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Basic Word Problem

  1. Oct 7, 2008 #1
    1. The problem statement, all variables and given/known data

    I have nickels, dimes and quarters in a jar. There are 20 coins altogether and exactly twice as many dimes as nickels. The total value of the coins is $3.00
    Find the number of coins of each type. Then find all possible combinations of 20 coins (nickels, dimes and quarters) that will make exactly $3.00

    2. Relevant equations

    everything is in cents
    N + D + Q = 20
    -N+ 2D = 0 ---> from 2D = N --> "twice as many dimes as nickels"
    5N + 10D + 25Q = 300


    3. The attempt at a solution

    I put this into a matrix form
    1 1 1 20
    1 2 0 0
    5 10 25 300

    reduced it to:

    1 0 0 16
    0 1 0 -8
    0 0 1 12

    Funny thing is I have -8 dimes?
    So I think I don't know how to put this statement into an equation:
    "twice as many dimes as nickels"

    As for the number of possible combinations of 20 coins, I really don't know how to start that in a matrix form.
     
  2. jcsd
  3. Oct 7, 2008 #2

    Dick

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    Homework Helper

    It's not that funny. The second line of your matrix is 1 2 0 0 which says N+2D=0. Or D=(-N/2). -8 is -16/2. As you started saying you want the equation to be N=2D. Or wait. Is that right? Doesn't that say the number of nickels is TWICE the number of dimes?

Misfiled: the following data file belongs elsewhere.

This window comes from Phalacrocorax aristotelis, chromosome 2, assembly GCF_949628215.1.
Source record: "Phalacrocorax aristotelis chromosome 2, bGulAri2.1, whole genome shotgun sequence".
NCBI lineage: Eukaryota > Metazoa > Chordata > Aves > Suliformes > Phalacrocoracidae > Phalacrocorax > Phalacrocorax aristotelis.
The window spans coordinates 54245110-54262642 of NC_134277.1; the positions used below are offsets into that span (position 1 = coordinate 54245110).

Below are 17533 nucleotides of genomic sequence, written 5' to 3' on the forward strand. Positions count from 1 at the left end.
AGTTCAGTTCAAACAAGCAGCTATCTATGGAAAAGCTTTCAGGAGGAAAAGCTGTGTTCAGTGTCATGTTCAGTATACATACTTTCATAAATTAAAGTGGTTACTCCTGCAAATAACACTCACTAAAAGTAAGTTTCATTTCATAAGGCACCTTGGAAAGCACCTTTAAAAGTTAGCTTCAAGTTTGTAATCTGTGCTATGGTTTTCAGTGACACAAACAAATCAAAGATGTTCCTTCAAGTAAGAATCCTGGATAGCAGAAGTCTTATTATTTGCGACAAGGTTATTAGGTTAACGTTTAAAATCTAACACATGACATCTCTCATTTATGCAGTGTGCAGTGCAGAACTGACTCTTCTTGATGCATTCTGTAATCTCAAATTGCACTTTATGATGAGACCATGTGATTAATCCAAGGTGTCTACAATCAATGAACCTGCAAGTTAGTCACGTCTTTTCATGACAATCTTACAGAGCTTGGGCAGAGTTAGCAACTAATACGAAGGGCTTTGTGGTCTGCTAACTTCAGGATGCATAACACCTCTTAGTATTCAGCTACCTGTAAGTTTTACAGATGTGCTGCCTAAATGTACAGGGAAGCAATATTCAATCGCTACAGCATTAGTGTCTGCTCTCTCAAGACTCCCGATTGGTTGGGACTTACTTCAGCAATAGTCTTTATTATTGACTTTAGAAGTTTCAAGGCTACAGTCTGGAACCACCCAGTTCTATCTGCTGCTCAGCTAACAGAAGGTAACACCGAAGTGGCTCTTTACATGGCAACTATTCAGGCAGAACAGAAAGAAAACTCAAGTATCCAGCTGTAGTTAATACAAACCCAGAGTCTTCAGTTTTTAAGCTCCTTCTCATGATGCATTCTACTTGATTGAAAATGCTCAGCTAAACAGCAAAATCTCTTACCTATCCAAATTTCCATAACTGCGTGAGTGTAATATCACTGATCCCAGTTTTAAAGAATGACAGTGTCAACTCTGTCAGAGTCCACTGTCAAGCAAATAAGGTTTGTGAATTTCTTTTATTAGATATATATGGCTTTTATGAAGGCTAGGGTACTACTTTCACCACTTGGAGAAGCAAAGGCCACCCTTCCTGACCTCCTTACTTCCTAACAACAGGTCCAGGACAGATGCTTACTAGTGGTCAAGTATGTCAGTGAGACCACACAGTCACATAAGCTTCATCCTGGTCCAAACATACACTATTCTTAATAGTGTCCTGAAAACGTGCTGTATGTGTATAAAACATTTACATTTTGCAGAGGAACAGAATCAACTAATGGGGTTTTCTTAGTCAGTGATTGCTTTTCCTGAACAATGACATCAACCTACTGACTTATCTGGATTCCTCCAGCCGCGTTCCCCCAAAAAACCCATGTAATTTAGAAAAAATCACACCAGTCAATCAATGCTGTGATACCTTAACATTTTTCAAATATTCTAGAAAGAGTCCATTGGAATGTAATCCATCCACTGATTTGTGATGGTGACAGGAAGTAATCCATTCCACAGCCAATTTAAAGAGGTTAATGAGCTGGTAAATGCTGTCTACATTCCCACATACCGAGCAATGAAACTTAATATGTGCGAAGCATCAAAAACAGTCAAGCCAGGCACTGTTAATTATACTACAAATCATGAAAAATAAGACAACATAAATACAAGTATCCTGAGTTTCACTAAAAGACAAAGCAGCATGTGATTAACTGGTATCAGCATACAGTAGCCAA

4. Oct 7, 2008 #3
    When you say "the number of nickels is TWICE the number of dimes" is much clearer. I thought that's what is meant by "twice as many dimes as nickels", guess not. And thanks for pointing out about me forgetting the negative sign in my second line of the matrix. It works much better now.

    As for the number of possible combinations of 20 coins, I just multiply Q D N together since they are independent events right? Or is there a different method that is specifically for matrices?
     
  5. Oct 7, 2008 #4

    Dick

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    Science Advisor
    Homework Helper

    I think you are done with matrices. I think they just expect you to count all possible solutions. I would break it into cases, like:

    Q=12, N=0, D=0. (1 solution).
    Q=11 then the number of dimes is 0,1 or 2. The rest are nickels. (3 solutions).
    Q=10 then the number of dimes is 0,1,2,3,4 or 5. (6 solutions)
    Q=9 now you can't have zero dimes, because then you would need to have 15 nickels. That's too many coins.

    Get the idea? For each number of quarters figure out the possibilities for the number of dimes. It sounds tedious, but I can't think of any other elementary way to count them.
     
  6. Oct 7, 2008 #5
    thanks for your help
     
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